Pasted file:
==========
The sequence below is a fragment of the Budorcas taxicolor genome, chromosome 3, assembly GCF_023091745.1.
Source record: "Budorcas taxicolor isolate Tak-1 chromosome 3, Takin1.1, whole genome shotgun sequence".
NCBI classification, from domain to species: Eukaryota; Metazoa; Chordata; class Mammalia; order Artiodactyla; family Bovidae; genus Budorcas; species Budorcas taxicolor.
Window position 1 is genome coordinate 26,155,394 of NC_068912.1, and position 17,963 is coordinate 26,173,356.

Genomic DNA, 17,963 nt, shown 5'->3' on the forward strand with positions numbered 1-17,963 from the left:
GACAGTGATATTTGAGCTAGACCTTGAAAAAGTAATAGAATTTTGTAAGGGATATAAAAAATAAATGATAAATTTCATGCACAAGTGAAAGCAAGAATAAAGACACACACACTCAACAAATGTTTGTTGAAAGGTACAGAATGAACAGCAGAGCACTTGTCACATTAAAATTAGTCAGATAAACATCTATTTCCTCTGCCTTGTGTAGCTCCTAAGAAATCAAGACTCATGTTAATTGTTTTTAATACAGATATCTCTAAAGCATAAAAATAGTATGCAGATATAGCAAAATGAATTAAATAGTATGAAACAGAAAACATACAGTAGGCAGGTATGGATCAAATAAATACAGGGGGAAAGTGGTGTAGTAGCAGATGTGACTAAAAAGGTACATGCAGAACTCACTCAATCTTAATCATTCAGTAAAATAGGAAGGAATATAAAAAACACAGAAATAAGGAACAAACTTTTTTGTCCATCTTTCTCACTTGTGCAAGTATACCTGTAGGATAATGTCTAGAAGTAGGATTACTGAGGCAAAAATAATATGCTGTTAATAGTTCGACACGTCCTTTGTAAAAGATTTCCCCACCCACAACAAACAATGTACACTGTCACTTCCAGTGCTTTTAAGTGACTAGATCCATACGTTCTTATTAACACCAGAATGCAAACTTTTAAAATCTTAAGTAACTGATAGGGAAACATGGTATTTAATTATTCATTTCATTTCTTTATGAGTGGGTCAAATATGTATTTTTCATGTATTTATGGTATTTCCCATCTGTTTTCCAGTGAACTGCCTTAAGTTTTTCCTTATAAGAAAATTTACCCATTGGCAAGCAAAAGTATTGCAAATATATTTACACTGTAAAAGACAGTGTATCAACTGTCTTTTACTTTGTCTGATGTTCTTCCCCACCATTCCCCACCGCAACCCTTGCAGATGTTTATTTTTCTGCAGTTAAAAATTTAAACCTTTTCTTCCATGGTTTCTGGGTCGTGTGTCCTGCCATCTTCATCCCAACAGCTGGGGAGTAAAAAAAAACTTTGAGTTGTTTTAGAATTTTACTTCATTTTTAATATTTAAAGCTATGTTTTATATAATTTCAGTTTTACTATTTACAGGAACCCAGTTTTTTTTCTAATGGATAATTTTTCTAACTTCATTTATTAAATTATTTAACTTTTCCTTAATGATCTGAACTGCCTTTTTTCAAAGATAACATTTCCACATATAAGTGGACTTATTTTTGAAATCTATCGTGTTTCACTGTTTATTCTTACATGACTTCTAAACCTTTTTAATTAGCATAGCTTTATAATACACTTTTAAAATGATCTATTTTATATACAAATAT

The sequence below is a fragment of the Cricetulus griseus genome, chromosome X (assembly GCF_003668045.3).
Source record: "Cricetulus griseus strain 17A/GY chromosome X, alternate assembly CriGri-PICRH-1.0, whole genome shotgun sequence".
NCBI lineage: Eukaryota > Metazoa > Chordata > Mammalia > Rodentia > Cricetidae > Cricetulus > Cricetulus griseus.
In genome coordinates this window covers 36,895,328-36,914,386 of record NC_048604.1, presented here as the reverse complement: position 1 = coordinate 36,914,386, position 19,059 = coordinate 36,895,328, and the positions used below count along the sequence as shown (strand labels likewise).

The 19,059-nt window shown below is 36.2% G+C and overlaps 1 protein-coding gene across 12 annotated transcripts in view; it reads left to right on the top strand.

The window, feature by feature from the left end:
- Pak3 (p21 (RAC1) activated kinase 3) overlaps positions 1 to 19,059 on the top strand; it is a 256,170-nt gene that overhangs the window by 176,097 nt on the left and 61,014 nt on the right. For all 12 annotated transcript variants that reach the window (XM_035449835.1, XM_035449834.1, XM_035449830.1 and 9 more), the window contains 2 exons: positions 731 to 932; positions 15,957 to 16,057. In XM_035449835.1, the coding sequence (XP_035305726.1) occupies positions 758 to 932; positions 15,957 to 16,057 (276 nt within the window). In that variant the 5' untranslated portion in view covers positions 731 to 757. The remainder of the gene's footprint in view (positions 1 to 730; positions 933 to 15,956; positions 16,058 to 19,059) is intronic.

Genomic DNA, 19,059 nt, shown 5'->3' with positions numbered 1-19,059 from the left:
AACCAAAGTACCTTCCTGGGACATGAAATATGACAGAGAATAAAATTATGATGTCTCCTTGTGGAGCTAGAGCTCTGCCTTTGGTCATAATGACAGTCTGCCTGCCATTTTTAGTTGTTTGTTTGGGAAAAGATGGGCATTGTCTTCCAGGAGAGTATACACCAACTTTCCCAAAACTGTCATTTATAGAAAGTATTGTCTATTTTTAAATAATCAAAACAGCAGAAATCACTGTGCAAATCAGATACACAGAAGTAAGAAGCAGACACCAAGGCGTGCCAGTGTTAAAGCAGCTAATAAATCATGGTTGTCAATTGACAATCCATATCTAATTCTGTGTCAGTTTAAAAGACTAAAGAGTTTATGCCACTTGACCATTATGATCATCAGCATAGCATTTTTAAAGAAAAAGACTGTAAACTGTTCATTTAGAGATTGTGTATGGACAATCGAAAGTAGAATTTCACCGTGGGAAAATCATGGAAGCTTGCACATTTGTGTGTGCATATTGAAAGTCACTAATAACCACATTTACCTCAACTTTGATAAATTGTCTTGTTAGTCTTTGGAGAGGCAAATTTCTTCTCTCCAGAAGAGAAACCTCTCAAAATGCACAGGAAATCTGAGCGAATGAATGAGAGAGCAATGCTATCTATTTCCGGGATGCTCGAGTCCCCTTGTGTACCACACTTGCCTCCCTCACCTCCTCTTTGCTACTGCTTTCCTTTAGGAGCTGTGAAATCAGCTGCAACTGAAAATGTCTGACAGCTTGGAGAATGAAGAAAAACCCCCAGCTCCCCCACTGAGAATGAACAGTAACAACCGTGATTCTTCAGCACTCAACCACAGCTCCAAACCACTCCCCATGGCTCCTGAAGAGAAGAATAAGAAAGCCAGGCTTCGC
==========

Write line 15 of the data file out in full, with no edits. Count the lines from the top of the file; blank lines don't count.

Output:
AACCAAAGTACCTTCCTGGGACATGAAATATGACAGAGAATAAAATTATGATGTCTCCTTGTGGAGCTAGAGCTCTGCCTTTGGTCATAATGACAGTCTGCCTGCCATTTTTAGTTGTTTGTTTGGGAAAAGATGGGCATTGTCTTCCAGGAGAGTATACACCAACTTTCCCAAAACTGTCATTTATAGAAAGTATTGTCTATTTTTAAATAATCAAAACAGCAGAAATCACTGTGCAAATCAGATACACAGAAGTAAGAAGCAGACACCAAGGCGTGCCAGTGTTAAAGCAGCTAATAAATCATGGTTGTCAATTGACAATCCATATCTAATTCTGTGTCAGTTTAAAAGACTAAAGAGTTTATGCCACTTGACCATTATGATCATCAGCATAGCATTTTTAAAGAAAAAGACTGTAAACTGTTCATTTAGAGATTGTGTATGGACAATCGAAAGTAGAATTTCACCGTGGGAAAATCATGGAAGCTTGCACATTTGTGTGTGCATATTGAAAGTCACTAATAACCACATTTACCTCAACTTTGATAAATTGTCTTGTTAGTCTTTGGAGAGGCAAATTTCTTCTCTCCAGAAGAGAAACCTCTCAAAATGCACAGGAAATCTGAGCGAATGAATGAGAGAGCAATGCTATCTATTTCCGGGATGCTCGAGTCCCCTTGTGTACCACACTTGCCTCCCTCACCTCCTCTTTGCTACTGCTTTCCTTTAGGAGCTGTGAAATCAGCTGCAACTGAAAATGTCTGACAGCTTGGAGAATGAAGAAAAACCCCCAGCTCCCCCACTGAGAATGAACAGTAACAACCGTGATTCTTCAGCACTCAACCACAGCTCCAAACCACTCCCCATGGCTCCTGAAGAGAAGAATAAGAAAGCCAGGCTTCGC